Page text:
Here is the sermon I preached this past Sunday, on the movie Big Hero 6 in conjunction with the 5th chapter of Revelation as the Scripture for the day. Of course, I have chosen not to deal with the violence that permeates the rest of Revelation – I will have to save that for another day. But, I think the slaughtered lamb text pairs very nicely with the message the movie is trying to get across – who are our heroes? What truly makes someone heroic? The text and sermon follows:
Then I saw in the right hand of the one seated on the throne a scroll written on the inside and on the back, sealed with seven seals; and I saw a mighty angel proclaiming with a loud voice, “Who is worthy to open the scroll and break its seals?” And no one in heaven or on earth or under the earth was able to open the scroll or to look into it. And I began to weep bitterly because no one was found worthy to open the scroll or to look into it. Then one of the elders said to me, “Do not weep. See, the Lion of the tribe of Judah, the Root of David, has conquered, so that he can open the scroll and its seven seals.” Then I saw between the throne and the four living creatures and among the elders a Lamb standing as if it had been slaughtered, having seven horns and seven eyes, which are the seven spirits of God sent out into all the earth. He went and took the scroll from the right hand of the one who was seated on the throne. When he had taken the scroll, the four living creatures and the twenty-four elders fell before the Lamb, each holding a harp and golden bowls full of incense, which are the prayers of the saints. They sing a new song: “You are worthy to take the scroll and to open its seals, for you were slaughtered and by your blood you ransomed for God saints from every tribe and language and people and nation; you have made them to be a kingdom and priests serving our God, and they will reign on earth.” Then I looked, and I heard the voice of many angels surrounding the throne and the living creatures and the elders; they numbered myriads of myriads and thousands of thousands, singing with full voice, “Worthy is the Lamb that was slaughtered to receive power and wealth and wisdom and might and honor and glory and blessing!” Then I heard every creature in heaven and on earth and under the earth and in the sea, and all that is in them, singing, “To the one seated on the throne and to the Lamb be blessing and honor and glory and might forever and ever!” And the four living creatures said, “Amen!” And the elders fell down and worshiped.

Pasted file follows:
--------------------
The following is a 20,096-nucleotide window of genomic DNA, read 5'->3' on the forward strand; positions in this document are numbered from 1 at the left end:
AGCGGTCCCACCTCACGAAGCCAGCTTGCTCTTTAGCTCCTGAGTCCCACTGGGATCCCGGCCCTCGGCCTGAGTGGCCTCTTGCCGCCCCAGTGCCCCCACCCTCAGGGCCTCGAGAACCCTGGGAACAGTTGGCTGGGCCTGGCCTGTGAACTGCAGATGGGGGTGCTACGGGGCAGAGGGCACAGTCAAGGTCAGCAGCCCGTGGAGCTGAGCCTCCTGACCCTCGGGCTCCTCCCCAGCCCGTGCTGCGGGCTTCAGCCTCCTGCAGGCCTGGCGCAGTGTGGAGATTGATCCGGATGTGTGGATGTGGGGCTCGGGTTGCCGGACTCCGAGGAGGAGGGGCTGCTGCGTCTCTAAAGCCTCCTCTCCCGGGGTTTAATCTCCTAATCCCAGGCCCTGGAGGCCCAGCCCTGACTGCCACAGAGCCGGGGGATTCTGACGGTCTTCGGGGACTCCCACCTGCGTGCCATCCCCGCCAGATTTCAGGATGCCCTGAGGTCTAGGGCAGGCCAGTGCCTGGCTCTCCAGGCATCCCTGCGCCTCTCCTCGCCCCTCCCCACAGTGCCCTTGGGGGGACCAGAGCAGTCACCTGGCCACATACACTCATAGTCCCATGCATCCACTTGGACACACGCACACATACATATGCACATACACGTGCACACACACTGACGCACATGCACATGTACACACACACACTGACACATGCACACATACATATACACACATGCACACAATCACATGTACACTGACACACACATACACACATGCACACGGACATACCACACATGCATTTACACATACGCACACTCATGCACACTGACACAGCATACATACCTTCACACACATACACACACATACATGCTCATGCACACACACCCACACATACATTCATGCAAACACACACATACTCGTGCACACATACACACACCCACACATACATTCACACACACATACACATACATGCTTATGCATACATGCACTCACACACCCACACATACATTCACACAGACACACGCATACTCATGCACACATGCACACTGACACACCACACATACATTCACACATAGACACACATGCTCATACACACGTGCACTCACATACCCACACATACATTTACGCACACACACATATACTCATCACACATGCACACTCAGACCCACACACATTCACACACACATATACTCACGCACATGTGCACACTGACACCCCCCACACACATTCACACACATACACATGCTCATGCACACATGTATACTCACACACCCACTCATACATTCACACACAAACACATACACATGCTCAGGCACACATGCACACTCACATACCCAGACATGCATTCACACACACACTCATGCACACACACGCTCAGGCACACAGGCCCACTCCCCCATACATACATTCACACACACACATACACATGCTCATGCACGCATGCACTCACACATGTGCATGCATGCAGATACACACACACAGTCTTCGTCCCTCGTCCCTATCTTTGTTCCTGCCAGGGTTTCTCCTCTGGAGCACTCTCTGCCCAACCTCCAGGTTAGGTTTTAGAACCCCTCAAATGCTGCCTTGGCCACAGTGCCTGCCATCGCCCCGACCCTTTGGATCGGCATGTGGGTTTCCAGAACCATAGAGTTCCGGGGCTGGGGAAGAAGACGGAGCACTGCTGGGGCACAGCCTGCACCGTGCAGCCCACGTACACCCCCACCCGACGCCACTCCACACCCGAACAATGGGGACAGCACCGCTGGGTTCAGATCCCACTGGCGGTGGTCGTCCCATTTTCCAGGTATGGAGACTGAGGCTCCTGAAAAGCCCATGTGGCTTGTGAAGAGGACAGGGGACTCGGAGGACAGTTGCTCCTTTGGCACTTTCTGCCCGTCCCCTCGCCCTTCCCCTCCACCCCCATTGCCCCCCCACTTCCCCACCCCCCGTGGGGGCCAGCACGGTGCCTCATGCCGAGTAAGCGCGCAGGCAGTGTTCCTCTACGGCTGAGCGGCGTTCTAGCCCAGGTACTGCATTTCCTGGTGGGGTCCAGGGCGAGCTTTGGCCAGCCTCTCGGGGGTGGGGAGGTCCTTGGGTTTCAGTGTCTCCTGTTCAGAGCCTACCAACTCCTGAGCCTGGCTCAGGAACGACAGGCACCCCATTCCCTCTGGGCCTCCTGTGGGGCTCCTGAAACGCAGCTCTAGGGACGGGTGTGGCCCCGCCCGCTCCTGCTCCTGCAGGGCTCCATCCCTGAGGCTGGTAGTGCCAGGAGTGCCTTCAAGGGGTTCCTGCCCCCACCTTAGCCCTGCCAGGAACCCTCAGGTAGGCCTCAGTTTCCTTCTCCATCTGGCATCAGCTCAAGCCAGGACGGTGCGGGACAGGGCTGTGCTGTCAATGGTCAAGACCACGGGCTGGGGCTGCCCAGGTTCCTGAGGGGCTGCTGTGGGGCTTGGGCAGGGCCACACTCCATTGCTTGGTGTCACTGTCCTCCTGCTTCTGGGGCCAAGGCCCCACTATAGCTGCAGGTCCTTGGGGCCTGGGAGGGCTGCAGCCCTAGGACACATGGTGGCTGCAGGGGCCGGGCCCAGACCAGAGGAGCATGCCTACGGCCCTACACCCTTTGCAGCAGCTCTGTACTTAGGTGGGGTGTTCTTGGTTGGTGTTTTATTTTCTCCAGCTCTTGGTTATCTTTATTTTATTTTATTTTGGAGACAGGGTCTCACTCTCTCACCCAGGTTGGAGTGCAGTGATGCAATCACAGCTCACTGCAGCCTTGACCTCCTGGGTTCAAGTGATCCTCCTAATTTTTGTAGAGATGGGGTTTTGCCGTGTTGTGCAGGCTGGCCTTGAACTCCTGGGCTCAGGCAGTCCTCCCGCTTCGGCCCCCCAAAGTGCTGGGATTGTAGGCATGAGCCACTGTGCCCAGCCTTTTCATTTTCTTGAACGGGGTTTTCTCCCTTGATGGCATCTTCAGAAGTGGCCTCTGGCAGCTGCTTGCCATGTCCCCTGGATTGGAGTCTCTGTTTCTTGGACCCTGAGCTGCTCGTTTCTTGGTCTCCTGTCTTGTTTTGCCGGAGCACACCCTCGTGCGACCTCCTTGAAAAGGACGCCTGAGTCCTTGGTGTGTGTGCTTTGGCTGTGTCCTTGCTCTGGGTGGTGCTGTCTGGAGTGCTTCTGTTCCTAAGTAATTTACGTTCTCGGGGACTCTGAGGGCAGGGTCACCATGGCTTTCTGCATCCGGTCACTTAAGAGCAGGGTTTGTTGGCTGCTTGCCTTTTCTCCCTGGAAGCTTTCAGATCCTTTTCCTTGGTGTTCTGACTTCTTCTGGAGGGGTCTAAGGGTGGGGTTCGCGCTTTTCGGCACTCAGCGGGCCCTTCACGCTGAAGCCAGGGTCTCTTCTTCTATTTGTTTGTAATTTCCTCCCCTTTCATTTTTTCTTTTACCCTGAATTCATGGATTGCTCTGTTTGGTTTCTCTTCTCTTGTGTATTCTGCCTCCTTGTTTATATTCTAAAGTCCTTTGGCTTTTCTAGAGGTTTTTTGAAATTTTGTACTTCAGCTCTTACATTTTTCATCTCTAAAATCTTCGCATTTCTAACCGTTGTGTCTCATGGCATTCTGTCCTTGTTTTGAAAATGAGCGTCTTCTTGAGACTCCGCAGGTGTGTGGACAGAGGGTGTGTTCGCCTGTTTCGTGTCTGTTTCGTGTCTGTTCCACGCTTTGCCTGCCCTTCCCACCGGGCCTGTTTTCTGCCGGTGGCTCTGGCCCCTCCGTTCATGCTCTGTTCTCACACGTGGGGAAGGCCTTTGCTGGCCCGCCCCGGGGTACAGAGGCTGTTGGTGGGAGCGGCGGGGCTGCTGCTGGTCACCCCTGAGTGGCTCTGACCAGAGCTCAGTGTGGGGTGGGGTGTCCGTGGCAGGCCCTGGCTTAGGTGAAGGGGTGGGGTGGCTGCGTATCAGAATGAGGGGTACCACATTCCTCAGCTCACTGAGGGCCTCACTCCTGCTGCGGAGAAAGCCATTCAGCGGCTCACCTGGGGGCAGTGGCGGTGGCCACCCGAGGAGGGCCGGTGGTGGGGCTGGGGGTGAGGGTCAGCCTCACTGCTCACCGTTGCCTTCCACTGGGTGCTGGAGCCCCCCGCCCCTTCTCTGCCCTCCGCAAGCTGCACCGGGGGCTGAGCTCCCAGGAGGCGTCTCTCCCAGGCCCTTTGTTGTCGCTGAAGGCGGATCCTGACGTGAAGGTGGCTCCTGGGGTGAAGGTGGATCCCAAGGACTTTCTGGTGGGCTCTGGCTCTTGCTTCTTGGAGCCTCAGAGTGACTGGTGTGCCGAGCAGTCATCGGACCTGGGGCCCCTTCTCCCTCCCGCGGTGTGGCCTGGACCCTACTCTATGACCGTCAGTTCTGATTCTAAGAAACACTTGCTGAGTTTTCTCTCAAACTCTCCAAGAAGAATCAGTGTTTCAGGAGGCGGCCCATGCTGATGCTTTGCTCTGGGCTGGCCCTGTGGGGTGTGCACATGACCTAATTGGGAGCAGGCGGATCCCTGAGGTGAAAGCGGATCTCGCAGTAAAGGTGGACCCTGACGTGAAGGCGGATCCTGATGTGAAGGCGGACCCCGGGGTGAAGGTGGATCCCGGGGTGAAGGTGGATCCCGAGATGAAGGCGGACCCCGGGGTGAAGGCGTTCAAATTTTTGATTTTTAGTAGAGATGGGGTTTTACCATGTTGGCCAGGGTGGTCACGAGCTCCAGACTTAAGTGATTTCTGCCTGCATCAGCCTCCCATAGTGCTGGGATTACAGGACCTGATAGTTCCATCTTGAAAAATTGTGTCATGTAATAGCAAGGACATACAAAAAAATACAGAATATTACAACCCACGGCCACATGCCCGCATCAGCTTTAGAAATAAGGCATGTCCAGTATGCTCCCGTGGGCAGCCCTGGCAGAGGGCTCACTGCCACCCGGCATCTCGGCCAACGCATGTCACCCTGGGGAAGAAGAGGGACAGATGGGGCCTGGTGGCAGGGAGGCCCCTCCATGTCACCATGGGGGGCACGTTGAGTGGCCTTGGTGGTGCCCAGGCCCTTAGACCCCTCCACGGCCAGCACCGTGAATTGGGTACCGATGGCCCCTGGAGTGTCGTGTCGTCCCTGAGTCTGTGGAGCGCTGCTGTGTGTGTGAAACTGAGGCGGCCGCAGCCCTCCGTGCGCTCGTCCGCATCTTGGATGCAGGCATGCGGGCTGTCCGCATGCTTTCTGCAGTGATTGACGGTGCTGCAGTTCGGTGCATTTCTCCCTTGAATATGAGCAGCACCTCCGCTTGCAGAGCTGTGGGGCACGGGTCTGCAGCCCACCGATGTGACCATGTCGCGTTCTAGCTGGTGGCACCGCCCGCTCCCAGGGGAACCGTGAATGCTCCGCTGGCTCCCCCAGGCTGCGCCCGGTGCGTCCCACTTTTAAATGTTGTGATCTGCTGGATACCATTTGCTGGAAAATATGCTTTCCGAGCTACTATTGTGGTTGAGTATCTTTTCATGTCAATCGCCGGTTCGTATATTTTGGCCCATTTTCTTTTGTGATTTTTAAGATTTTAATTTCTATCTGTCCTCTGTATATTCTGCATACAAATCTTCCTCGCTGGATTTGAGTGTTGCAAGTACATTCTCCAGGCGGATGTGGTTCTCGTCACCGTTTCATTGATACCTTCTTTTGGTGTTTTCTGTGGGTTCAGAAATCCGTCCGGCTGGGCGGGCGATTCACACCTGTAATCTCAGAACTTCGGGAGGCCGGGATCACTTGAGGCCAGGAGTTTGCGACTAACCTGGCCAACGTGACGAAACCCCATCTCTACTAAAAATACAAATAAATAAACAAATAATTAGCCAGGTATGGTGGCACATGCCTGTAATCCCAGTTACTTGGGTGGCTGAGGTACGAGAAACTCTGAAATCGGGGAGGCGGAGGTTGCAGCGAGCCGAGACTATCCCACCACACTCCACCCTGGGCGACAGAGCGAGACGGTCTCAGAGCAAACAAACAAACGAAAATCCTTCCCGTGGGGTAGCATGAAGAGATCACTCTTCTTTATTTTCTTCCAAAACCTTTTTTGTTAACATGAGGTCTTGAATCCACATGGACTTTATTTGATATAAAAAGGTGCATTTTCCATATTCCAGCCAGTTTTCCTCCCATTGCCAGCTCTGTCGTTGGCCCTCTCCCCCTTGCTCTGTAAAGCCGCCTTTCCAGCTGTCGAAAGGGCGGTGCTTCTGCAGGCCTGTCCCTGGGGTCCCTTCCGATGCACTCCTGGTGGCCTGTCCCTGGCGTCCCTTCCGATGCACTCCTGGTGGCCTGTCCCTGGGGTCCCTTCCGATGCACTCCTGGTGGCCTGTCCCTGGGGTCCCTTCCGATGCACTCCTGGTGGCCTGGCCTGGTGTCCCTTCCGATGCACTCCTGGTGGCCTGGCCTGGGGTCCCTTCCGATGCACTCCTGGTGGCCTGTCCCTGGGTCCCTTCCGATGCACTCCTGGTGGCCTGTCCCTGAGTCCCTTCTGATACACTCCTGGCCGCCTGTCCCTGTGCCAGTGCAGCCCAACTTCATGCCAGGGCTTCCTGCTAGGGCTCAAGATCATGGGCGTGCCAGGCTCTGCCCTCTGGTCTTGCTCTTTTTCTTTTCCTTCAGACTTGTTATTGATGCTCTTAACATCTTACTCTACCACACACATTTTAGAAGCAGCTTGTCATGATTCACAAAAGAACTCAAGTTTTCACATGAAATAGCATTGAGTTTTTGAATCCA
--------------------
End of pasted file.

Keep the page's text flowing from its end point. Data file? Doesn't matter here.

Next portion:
So, what comes to mind when you hear the word, “hero”? Perhaps some of us would immediately think of those heroes made famous in mid-20th century comic books and recently popularized in a wealth of motion-picture films – Superman, Batman, Spiderman, Iron Man, the Hulk. Others, however, might picture a civil servant such as a fireman or a policeman, or perhaps someone who is serving or has served in the military. Still others will see a victim of domestic abuse who was able to flee her situation, despite not having anywhere to go or a penny to her name; a teenaged boy, bullied for being different, who refused to deny who he was even in the face of emotional and physical violence; a single parent, struggling to get by working two jobs while still managing to make it to their child’s piano recital – still others will see these and say, “that is a hero.” Regardless of what comes to our minds, the fact remains that “hero” can be a contentious word. The word “hero” is supposed to be reserved for someone who deserves it. Someone honorable, brave, someone, perhaps, who defends those who can’t defend themselves, someone who rescues us in our time of need. We tend to try not to use the word “hero” lightly, because we know that to label someone a hero essentially glorifies them, raises them to a status almost other than human. And if we are going to do that, we certainly need to be careful about whom we choose. So what is it that makes someone heroic?
Well, today there are actually two “texts”, if you didn’t know. The text from Revelation, which we just read, and also the movie Big Hero 6, as we’re in the midst of our Reel Religion sermon series. So, if you haven’t seen the movie, allow me to give you a little context:
Hiro, a young teenaged boy living in the futuristic city of San Fransokyo, is a technological prodigy. His favorite pastime is building robots and entering them into robot battles to win a little extra cash. Hiro lives with his Aunt Cass and his brother Tadashi. At the encouragement of his brother, he enters a technology expo at the renowned San Fransokyo Institute of Technology in order to win a spot in the next year’s class at the school. Although Hiro wows everyone with his microbot technology and wins the spot, tragedy strikes after the event when a fire breaks out in the building, and Hiro’s brother, Tadashi, rushes in to save his mentor, Professor Callaghan. Neither make it out.